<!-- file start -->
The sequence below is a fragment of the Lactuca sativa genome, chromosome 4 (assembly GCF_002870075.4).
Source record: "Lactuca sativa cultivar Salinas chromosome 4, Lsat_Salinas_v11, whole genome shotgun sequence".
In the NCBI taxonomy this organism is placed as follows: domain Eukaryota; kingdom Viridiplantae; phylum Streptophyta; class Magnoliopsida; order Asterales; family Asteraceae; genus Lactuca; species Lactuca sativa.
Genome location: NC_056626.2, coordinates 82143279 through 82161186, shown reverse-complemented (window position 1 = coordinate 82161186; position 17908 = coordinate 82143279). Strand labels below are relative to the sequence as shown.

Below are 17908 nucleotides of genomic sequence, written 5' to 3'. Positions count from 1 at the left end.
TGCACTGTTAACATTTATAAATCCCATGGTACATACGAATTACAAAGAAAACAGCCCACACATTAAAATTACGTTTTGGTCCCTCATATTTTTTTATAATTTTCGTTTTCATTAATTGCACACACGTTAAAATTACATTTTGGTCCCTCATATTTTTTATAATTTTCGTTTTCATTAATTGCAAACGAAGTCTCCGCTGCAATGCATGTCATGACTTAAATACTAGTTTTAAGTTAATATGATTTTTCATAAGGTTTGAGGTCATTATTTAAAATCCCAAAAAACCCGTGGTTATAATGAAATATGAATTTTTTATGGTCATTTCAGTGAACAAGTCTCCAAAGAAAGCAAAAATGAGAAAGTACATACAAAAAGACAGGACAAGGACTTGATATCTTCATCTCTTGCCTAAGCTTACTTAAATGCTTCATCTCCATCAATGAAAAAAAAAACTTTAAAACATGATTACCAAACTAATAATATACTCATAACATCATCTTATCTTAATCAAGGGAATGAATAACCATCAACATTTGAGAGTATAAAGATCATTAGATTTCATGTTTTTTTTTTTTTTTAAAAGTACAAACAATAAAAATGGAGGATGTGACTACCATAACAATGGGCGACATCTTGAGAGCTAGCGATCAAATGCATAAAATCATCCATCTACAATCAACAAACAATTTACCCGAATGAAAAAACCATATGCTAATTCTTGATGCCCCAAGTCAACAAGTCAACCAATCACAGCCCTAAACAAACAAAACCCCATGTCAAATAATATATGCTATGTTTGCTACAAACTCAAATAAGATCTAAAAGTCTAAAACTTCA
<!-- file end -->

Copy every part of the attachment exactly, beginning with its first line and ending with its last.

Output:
The sequence below is a fragment of the Lactuca sativa genome, chromosome 4 (assembly GCF_002870075.4).
Source record: "Lactuca sativa cultivar Salinas chromosome 4, Lsat_Salinas_v11, whole genome shotgun sequence".
In the NCBI taxonomy this organism is placed as follows: domain Eukaryota; kingdom Viridiplantae; phylum Streptophyta; class Magnoliopsida; order Asterales; family Asteraceae; genus Lactuca; species Lactuca sativa.
Genome location: NC_056626.2, coordinates 82143279 through 82161186, shown reverse-complemented (window position 1 = coordinate 82161186; position 17908 = coordinate 82143279). Strand labels below are relative to the sequence as shown.

Below are 17908 nucleotides of genomic sequence, written 5' to 3'. Positions count from 1 at the left end.
TGCACTGTTAACATTTATAAATCCCATGGTACATACGAATTACAAAGAAAACAGCCCACACATTAAAATTACGTTTTGGTCCCTCATATTTTTTTATAATTTTCGTTTTCATTAATTGCACACACGTTAAAATTACATTTTGGTCCCTCATATTTTTTATAATTTTCGTTTTCATTAATTGCAAACGAAGTCTCCGCTGCAATGCATGTCATGACTTAAATACTAGTTTTAAGTTAATATGATTTTTCATAAGGTTTGAGGTCATTATTTAAAATCCCAAAAAACCCGTGGTTATAATGAAATATGAATTTTTTATGGTCATTTCAGTGAACAAGTCTCCAAAGAAAGCAAAAATGAGAAAGTACATACAAAAAGACAGGACAAGGACTTGATATCTTCATCTCTTGCCTAAGCTTACTTAAATGCTTCATCTCCATCAATGAAAAAAAAAACTTTAAAACATGATTACCAAACTAATAATATACTCATAACATCATCTTATCTTAATCAAGGGAATGAATAACCATCAACATTTGAGAGTATAAAGATCATTAGATTTCATGTTTTTTTTTTTTTTTAAAAGTACAAACAATAAAAATGGAGGATGTGACTACCATAACAATGGGCGACATCTTGAGAGCTAGCGATCAAATGCATAAAATCATCCATCTACAATCAACAAACAATTTACCCGAATGAAAAAACCATATGCTAATTCTTGATGCCCCAAGTCAACAAGTCAACCAATCACAGCCCTAAACAAACAAAACCCCATGTCAAATAATATATGCTATGTTTGCTACAAACTCAAATAAGATCTAAAAGTCTAAAACTTCA